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I have this code :

#define N 100  //starting size of the array

int is_full(VERTEX *arr);
int add_vertex(char *name);
int print_degree(int ID);
int _get_vertex(int ID);
VERTEX *resize_array(VERTEX *vertex_array,int new_size);

VERTEX *arr = (VERTEX*)calloc(N, sizeof(VERTEX)); // dynamic allocation and initialization to NULL\0

int main(void)
    int vertex_counter = 0 ;
    int starting_size_of_array = sizeof(VERTEX)*N;

I get the error : error C2099: initializer is not a constant

I want the VERTEX array to be global - in order for me to access this array anywhere . so how come it's not constant? N is under #define , and VERTEX has it's declaration in th .h file.

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2 Answers 2

up vote 3 down vote accepted

First off, the initialiser isn’t a constant. You need to initialise the global from within a function – e.g. main:

VERTEX *arr;

int main(void)
    arr = (VERTEX*)calloc(N, sizeof(VERTEX));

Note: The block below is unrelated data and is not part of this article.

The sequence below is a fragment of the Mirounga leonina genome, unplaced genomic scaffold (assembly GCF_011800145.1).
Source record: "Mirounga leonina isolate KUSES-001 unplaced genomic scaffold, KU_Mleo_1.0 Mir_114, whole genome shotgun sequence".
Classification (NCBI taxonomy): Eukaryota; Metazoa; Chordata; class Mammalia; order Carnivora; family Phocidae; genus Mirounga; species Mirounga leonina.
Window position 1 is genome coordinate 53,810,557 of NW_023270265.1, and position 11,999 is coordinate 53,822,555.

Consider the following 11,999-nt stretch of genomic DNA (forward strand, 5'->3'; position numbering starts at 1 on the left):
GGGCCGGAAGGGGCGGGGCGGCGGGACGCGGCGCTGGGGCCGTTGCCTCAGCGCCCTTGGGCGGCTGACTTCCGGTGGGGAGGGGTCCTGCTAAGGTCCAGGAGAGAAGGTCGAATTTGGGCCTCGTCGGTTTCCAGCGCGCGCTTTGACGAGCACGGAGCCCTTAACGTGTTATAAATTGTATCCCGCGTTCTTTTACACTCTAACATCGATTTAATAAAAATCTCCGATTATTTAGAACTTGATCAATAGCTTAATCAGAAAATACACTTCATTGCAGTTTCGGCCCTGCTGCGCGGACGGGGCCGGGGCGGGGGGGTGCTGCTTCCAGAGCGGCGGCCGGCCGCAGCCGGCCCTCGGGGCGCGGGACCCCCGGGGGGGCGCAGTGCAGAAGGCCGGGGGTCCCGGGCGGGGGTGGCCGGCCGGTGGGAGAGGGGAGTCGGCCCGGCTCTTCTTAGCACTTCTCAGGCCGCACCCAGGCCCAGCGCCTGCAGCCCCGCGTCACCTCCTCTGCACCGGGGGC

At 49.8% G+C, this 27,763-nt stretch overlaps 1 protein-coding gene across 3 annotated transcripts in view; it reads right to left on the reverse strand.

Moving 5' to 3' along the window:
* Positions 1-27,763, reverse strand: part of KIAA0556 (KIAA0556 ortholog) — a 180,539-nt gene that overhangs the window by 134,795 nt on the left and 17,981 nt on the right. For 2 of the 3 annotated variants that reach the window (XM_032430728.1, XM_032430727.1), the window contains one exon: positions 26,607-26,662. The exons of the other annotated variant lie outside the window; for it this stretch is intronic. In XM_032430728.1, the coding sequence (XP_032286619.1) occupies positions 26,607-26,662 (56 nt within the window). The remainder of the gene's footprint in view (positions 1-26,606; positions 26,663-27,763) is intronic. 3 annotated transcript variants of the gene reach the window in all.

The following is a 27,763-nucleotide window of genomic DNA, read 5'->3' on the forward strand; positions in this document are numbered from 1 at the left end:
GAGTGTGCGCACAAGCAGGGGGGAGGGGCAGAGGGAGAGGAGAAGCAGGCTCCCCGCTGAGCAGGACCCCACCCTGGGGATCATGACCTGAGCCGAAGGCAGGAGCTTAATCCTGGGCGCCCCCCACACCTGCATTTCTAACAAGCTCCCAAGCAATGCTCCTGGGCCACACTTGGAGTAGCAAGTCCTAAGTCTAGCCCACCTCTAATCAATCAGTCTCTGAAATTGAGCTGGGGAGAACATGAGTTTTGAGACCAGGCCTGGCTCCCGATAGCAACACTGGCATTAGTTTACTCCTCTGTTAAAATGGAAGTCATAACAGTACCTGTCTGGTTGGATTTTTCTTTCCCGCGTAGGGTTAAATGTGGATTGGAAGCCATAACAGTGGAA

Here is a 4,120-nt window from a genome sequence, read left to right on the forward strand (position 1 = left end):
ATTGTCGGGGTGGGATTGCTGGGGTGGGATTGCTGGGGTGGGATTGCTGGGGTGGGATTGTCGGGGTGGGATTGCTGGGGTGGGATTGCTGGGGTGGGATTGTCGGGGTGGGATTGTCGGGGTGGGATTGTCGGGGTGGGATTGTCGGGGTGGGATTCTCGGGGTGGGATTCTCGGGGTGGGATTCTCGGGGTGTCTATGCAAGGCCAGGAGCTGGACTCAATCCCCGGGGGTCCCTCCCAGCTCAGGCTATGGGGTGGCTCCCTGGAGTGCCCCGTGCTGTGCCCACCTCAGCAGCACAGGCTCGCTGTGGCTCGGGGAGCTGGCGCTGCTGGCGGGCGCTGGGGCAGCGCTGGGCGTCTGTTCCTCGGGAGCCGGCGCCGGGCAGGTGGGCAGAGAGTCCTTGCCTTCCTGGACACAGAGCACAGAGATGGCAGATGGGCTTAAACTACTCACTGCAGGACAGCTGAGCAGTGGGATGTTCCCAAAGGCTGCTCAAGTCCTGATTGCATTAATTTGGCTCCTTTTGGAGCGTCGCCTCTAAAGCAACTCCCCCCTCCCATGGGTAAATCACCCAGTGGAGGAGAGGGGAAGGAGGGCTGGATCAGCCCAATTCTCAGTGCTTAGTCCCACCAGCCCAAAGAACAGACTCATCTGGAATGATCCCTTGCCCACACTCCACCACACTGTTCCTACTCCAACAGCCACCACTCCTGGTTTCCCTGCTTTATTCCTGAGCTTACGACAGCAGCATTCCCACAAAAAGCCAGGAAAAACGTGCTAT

But you should not use globals in the first place, if avoidable (and it usually is). It destroys your code design.

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but then dor example if I have a function that adds a vertex , how can I reach this arr without passing it as a parameter? –  user1386966 May 27 '12 at 9:59
@user1386966 You can’t, you pass it as a parameter. That’s the correct thing to do. –  Konrad Rudolph May 27 '12 at 10:01
the problem is than my function is : void add_vertex(char * name) -homework stuff, so I can't pass another parameter –  user1386966 May 27 '12 at 10:03
@user1386966 Ah. Sucks. In that case, take the solution I wrote in my answer. –  Konrad Rudolph May 27 '12 at 10:12

The value calloc() will return is not constant. You can init arr to NULL then initialize it during your program start up.

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